The Motive and the Cue review: Burton/Gielgud luvvie-off will give you goosebumps

·4-min read
Mark Gatiss and Johnny Flynn in ‘The Motive and the Cue’ (Mark Douet)
Mark Gatiss and Johnny Flynn in ‘The Motive and the Cue’ (Mark Douet)

You’ll get goosebumps watching The Motive and the Cue at the National Theatre – it’s a side effect of being in the company of ghosts. Jack Thorne’s deeply affecting play, directed by Sam Mendes, recreates the rehearsals for John Gielgud’s 1964 Broadway production of Hamlet, in which Richard Burton played the Dane. Mark Gatiss and Johnny Flynn, as the two theatrical heroes slugging it out, summon their spirits. This play is about a lot of things – art, youth and ageing, sexuality, masculinity and celebrity – but perhaps most of all, it’s an ode to the idea that there’s beauty in the endeavour.

History tells us that Gielgud’s long-running production broke box-office records, but Burton’s Hamlet did not go on to become definitive. Based on two books by members of the company, Thorne’s play identifies the anxieties and frailties both men were bearing at the time. At 60, Gielgud felt himself becoming irrelevant, his acting style out of fashion; Burton, having just married Elizabeth Taylor (Tuppence Middleton), is one of the biggest stars in the world, drinking heavily, but craving immortality in art.

Hamlet, of course, can never escape from ghosts. He’s visited by an apparition of his father (something Daniel Day-Lewis thought he experienced literally at this theatre in 1989, causing him to flee the stage forever), but actors are also haunted by the many greats to have played the role before. Here, Burton happens to be directed by one of them; Gielgud’s performance, when he was just 25, became a touchstone. “Don’t you dare give me a line reading!” Burton often spits. Despite their various achievements, neither man feels they can escape from the shadow of “Larry” – Laurence Olivier, a statue of whom in the role stands outside the National’s building.

Your enjoyment of this show may depend on your tolerance for luvvie jokes and Shakespeare references. For theatre lovers, it is manna from heaven. But this is not just a heartfelt plea for the power of theatre, but a moving, often very funny, story about two generations teasing and provoking one another. In Es Devlin’s set, an airy, spacious, big-windowed recreation of a rehearsal room, Gielgud begins rehearsals with a big speech. Then Burton does a big speech. Gielgud gives a note. Burton argues against the note. Gielgud knows all the rhythms of Hamlet; Burton can’t hum the tune yet. Two big beasts with very different styles, they are locked in a power struggle from the start – and yet wonder why the play isn’t working.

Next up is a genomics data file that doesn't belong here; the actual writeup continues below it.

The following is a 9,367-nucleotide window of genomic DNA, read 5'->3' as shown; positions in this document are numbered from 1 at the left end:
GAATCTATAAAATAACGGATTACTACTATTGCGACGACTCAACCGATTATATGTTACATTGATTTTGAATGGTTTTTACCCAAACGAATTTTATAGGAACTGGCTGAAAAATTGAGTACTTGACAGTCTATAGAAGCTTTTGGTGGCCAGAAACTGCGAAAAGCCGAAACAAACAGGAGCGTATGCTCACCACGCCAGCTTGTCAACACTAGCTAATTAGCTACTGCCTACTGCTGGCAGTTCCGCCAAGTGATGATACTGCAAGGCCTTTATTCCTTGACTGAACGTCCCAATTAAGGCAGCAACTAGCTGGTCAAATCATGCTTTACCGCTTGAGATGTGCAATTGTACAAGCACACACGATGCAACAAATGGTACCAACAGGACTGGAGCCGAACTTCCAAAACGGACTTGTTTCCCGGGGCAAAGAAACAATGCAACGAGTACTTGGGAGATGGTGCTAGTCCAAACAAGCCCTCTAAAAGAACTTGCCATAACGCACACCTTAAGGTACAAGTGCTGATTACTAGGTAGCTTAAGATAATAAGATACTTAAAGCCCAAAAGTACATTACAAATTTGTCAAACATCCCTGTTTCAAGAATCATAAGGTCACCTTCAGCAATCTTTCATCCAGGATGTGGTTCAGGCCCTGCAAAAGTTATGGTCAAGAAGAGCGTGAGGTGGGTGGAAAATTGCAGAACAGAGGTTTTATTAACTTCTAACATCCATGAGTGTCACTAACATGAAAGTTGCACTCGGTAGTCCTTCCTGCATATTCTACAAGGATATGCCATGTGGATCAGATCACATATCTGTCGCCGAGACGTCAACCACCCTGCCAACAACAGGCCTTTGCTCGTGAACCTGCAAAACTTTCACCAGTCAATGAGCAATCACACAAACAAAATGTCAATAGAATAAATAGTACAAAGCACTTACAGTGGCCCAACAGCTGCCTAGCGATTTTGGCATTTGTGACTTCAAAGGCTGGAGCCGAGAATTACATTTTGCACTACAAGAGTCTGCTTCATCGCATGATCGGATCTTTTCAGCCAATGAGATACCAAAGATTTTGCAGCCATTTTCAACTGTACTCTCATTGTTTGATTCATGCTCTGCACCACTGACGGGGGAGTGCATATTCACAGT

This is all happening while newlywed Taylor sits in a plush apartment, barred from rehearsals. She’s a woman sidelined, even though she and the world know she’s too fabulous for that to be a long-term plan. It’s a difficult ask, trying to play a legend – Middleton’s performance is classy but she lacks the charisma to burst out of these scenes, and she and Flynn have little chemistry.

Tuppence Middleton as Elizabeth Taylor (Mark Douet)
Tuppence Middleton as Elizabeth Taylor (Mark Douet)

The scenes between Gielgud and Burton, though, really do fly. Funny, explosive badinage, in which Gielgud despairs of Burton’s “hunting calls”, simmer down into quieter moments of stark vulnerability. Despite their egos, the truth is that the pair are both fanboys, in awe of other legendary performers. Flynn’s attempt to do “the voice” at times slips into the dangerous territory of becoming “a voice”, but his performance is fascinating: he’s playing an actor playing a role he hasn’t yet got a reading on. Initially, he’s a hammy Hamlet, volatile and shouty, leaning on a caricature of a great actor. Later, he is exposed, weighed down by the pressure of genuinely trying to be great. But it’s Gatiss, as Gielgud, who owns this show. He deserves all the superlatives for a performance of restrained, quiet dignity, laced with sharp wit. In the show’s most extraordinary scene, after the battering experience of coaching a growling Burton through Hamlet’s “Speak the speech, I pray you” monologue, Gielgud sits, alone, and performs it to himself, poised and word perfect.

And then, in its final moments, Mendes’s graceful production conjures an image that captures why any actor wants to play this role, what they are trying to achieve, and why we want to watch it. It’s soft to say theatre is magical, but in this moment it really is: ghosts are truly summoned.

National Theatre, until 15 July